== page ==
A couple of times in the past I have referred here to my use of the radio aporee map. Aporee is going to feature in my plans for Shetland Wool Week, and so I wanted to provide some context: to talk about what the radio aporee map is; how I use it; and why it is A. amazing and B. pertinent to Shetland Wool Week!
So, just what is aporee?
Udo Noll created the radio aporee map in 2006. It’s an online global soundmap which connects sound recordings with places. It is a collaborative project to which anyone with internet access and the ability to create a digital sound recording may contribute. The idea is to upload and locate sound recordings at the specific sites where they were recorded. A few factoids: the map contains close to 20,000 recordings, contributed by a globally dispersed community of about 1,000 contributors, and receives 25,000 – 50,000 visitors/listeners per month, situated all over the world.
When you visit the map online, it looks like this: a satellite view of the Earth covered in red dots which denote locations at which sounds have been recorded and uploaded. You can zoom into the map and listen to the recordings, making a virtual, sonic journey all over the world with your ears. Alternatively, you can tune into the radio aporee stream, which plays the map, and sometimes recognises you, and begins to play sounds near to your listening location!
Anyone who has toured the globe via web mapping services like Google Maps and OpenStreetMap already understands the vicarious pleasure of imagined journeying enabled by online cartography… but there is something specifically pleasing about clicking on the red dots and being able to get some impression of what it sounds like on the ground there as you scroll. I especially like that many of the recordings are several minutes long, so that there is a real sense of spending time in each location, as you listen.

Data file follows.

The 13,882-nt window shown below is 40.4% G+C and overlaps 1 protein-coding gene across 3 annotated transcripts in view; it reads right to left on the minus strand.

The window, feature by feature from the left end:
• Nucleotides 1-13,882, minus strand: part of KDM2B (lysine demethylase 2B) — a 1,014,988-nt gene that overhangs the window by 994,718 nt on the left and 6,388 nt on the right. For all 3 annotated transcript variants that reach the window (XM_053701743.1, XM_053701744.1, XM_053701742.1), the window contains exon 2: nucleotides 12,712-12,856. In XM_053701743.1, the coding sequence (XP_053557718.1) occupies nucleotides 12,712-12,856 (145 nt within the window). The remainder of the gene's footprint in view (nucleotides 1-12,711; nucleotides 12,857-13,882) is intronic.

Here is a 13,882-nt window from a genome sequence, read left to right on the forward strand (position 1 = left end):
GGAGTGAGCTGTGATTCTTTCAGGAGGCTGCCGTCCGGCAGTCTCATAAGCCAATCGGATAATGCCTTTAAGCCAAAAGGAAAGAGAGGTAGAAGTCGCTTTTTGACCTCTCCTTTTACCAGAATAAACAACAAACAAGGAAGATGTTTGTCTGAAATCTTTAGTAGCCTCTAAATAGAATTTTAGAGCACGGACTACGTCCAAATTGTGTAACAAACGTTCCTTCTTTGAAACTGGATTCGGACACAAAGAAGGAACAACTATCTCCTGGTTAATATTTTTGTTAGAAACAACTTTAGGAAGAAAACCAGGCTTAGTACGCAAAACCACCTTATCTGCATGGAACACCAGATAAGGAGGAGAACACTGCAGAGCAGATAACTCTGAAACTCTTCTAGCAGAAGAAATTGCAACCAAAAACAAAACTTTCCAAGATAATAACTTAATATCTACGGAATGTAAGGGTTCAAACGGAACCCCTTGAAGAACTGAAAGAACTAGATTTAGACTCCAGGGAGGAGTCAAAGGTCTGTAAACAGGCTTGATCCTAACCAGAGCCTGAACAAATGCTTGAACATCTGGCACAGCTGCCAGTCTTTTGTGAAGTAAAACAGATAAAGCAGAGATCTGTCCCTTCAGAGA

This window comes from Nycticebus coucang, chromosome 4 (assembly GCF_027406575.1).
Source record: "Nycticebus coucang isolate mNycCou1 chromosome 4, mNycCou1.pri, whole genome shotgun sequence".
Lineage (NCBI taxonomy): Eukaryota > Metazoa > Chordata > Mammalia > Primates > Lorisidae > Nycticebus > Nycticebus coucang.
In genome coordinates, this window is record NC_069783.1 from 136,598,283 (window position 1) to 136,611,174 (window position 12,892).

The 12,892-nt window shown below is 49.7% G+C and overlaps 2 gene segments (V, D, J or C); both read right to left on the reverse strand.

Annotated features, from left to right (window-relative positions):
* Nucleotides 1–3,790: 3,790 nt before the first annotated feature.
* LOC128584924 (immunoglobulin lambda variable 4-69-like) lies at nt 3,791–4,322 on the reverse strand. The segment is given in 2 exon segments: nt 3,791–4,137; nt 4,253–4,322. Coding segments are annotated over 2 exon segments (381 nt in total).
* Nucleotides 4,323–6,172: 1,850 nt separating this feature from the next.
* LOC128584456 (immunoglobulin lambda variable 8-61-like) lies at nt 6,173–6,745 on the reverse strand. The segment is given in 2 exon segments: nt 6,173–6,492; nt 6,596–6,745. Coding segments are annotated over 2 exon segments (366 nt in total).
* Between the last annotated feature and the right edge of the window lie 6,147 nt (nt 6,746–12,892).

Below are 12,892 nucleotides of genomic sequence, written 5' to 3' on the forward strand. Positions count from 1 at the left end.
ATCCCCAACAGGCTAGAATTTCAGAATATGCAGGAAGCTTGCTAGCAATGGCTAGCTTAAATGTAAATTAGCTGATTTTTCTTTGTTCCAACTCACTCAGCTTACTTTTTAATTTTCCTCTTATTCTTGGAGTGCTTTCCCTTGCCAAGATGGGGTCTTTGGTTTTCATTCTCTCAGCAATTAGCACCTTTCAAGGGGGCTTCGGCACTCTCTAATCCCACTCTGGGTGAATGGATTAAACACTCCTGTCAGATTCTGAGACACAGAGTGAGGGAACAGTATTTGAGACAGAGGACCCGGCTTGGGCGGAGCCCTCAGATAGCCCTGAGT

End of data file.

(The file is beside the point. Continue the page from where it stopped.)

To contribute a sound, you just locate the exact spot where your recording was made, and click on the map. Then you are given a wee box to fill out, where you can write about the sound, the equipment you used to record the sound, when and where it was recorded, etc. The large number of people who have been regularly contributing to the map since 2006 in this way means that there are thousands of sounds to hear and thousands of little stories to read about those thousands of sounds. You can lose hours reading and listening…
It’s a very rich resource for anyone who wants to think about the connections between sounds and places, and what I find really wonderful is that most of the folks involved in some way with the discourse around sounds and places are using the map. I really enjoy being able to listen to what colleagues and buddies in soundworld are recording; I guess in some ways it’s like Ravelry for phonographers? Where on Ravelry we share what it is that we are knitting or crocheting, on aporee, we share our sonic projects…
I use the map in several ways.
Earlier this year I made two trips to Brussels; during the first trip (March) I made many field recordings with my fantastic friend and comrade, Valeria Merlini, and we co-led a Ford&Merlini workshop with students from RITS, exploring creative field recording techniques for investigating the sonic character of Brussels. During the second trip, (June) we performed together at the opening night of the Tuned City festival, sharing our sounds along with a script we had co-written, designed to welcome newcomers to the city and to introduce the festival audience to some of the sounds we had encountered in Brussels.
In March I found that every evening after teaching, it was really useful to upload all the sounds I had recorded earlier that day to aporee. The work of going through my files, locating and writing about them all, etc., helped me to get to grips with Brussels as a place both sonically and geographically. It was helpful to keep exploring the aporee map, and searching for the precise traffic light which had made the amazing clicking sound, or exactly the tree under which I had stood and listened with surprise to a parakeet. The shape and sound of Brussels has been encoded in my imagination in a very interesting way through this combined use of my own field recording equipment with and the aporee map.